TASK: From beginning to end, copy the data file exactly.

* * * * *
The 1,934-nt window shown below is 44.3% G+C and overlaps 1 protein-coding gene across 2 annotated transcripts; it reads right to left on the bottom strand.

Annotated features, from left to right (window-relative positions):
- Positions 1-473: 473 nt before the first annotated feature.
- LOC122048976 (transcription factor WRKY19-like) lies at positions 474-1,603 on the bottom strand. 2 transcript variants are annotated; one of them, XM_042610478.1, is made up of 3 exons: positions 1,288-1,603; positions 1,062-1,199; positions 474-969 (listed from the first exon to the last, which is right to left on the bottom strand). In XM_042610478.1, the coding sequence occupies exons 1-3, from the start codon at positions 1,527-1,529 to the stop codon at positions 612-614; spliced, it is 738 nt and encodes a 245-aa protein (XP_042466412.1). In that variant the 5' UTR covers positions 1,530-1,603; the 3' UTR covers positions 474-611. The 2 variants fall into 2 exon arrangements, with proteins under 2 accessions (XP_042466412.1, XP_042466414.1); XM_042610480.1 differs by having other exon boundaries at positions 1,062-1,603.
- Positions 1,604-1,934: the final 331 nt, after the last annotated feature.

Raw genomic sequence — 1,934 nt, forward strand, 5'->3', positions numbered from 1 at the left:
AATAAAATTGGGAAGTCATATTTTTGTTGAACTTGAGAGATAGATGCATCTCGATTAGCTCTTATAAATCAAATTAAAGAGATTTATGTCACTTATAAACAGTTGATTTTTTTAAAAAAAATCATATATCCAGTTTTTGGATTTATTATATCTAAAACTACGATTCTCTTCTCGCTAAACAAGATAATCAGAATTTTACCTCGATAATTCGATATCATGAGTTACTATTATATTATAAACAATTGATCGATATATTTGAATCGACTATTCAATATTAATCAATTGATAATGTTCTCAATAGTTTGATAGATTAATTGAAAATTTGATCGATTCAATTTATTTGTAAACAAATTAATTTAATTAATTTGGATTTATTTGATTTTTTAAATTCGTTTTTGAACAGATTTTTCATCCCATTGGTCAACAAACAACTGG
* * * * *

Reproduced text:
The 1,934-nt window shown below is 44.3% G+C and overlaps 1 protein-coding gene across 2 annotated transcripts; it reads right to left on the bottom strand.

Annotated features, from left to right (window-relative positions):
- Positions 1-473: 473 nt before the first annotated feature.
- LOC122048976 (transcription factor WRKY19-like) lies at positions 474-1,603 on the bottom strand. 2 transcript variants are annotated; one of them, XM_042610478.1, is made up of 3 exons: positions 1,288-1,603; positions 1,062-1,199; positions 474-969 (listed from the first exon to the last, which is right to left on the bottom strand). In XM_042610478.1, the coding sequence occupies exons 1-3, from the start codon at positions 1,527-1,529 to the stop codon at positions 612-614; spliced, it is 738 nt and encodes a 245-aa protein (XP_042466412.1). In that variant the 5' UTR covers positions 1,530-1,603; the 3' UTR covers positions 474-611. The 2 variants fall into 2 exon arrangements, with proteins under 2 accessions (XP_042466412.1, XP_042466414.1); XM_042610480.1 differs by having other exon boundaries at positions 1,062-1,603.
- Positions 1,604-1,934: the final 331 nt, after the last annotated feature.

Raw genomic sequence — 1,934 nt, forward strand, 5'->3', positions numbered from 1 at the left:
AATAAAATTGGGAAGTCATATTTTTGTTGAACTTGAGAGATAGATGCATCTCGATTAGCTCTTATAAATCAAATTAAAGAGATTTATGTCACTTATAAACAGTTGATTTTTTTAAAAAAAATCATATATCCAGTTTTTGGATTTATTATATCTAAAACTACGATTCTCTTCTCGCTAAACAAGATAATCAGAATTTTACCTCGATAATTCGATATCATGAGTTACTATTATATTATAAACAATTGATCGATATATTTGAATCGACTATTCAATATTAATCAATTGATAATGTTCTCAATAGTTTGATAGATTAATTGAAAATTTGATCGATTCAATTTATTTGTAAACAAATTAATTTAATTAATTTGGATTTATTTGATTTTTTAAATTCGTTTTTGAACAGATTTTTCATCCCATTGGTCAACAAACAACTGG